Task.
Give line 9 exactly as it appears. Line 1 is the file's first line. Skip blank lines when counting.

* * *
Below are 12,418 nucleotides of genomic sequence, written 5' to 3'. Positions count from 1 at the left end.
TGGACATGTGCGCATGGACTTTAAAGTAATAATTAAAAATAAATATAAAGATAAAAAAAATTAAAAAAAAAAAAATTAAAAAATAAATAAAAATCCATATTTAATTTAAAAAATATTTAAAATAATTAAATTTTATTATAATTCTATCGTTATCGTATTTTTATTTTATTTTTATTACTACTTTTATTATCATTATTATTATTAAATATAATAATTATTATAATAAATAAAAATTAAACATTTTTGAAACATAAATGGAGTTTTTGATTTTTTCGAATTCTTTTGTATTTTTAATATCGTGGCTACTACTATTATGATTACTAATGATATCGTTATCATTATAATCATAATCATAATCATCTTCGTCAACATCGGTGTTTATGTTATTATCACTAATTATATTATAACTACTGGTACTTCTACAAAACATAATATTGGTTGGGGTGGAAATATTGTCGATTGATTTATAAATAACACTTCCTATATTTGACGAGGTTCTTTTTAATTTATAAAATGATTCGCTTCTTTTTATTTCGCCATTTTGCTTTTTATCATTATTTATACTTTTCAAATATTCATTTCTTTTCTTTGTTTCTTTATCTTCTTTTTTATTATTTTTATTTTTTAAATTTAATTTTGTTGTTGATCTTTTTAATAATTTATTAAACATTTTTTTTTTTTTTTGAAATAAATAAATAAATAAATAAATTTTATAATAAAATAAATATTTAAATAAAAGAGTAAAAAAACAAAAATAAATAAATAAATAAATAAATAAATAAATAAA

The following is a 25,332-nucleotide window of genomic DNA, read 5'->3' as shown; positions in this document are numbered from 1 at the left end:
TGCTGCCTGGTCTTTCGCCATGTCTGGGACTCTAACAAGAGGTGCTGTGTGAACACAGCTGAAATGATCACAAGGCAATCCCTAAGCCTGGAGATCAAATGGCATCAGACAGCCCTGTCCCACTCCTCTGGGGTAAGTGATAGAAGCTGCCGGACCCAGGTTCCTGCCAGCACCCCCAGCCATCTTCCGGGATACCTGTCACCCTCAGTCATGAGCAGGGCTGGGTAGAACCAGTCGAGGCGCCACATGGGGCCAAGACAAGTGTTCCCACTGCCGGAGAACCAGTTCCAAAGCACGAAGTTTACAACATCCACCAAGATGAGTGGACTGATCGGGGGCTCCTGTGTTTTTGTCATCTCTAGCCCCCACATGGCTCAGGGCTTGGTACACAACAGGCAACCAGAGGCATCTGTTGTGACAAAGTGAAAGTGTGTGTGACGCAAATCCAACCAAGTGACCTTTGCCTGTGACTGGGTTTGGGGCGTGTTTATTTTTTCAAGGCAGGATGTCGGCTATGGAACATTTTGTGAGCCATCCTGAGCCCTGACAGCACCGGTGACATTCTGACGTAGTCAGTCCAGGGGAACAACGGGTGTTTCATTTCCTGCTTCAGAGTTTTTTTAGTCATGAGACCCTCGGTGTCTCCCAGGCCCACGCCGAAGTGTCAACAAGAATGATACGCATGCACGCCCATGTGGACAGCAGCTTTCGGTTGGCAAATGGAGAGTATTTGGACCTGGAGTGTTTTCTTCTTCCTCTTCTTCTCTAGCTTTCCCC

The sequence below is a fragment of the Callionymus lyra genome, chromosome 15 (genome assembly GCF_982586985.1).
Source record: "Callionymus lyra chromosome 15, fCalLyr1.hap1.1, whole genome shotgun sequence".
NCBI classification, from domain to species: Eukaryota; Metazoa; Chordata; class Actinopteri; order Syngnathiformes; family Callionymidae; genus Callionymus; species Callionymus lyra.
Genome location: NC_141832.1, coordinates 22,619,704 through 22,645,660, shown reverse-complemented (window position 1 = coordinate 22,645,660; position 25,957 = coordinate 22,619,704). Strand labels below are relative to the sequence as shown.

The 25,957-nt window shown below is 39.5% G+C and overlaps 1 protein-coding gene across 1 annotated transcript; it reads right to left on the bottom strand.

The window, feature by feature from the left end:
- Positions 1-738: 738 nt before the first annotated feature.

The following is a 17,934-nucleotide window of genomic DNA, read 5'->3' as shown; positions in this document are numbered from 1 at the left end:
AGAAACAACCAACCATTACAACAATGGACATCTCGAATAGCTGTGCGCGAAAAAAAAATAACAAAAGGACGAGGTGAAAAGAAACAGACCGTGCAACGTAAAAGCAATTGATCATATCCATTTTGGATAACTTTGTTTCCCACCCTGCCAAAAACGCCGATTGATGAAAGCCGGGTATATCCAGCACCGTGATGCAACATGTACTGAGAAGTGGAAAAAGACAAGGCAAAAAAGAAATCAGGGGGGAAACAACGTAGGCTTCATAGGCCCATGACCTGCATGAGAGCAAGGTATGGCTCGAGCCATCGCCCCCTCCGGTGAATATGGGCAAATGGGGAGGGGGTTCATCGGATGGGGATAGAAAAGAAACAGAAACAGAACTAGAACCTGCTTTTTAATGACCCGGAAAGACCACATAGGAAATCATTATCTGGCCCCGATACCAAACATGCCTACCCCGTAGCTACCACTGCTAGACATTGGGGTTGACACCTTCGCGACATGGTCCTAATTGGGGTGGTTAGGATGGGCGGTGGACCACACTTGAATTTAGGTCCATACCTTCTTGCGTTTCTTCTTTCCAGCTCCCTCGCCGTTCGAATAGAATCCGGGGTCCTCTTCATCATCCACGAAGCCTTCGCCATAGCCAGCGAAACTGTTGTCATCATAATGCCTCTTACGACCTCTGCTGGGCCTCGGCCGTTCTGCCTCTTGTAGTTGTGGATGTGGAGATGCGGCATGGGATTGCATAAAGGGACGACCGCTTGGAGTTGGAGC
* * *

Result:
The 25,957-nt window shown below is 39.5% G+C and overlaps 1 protein-coding gene across 1 annotated transcript; it reads right to left on the bottom strand.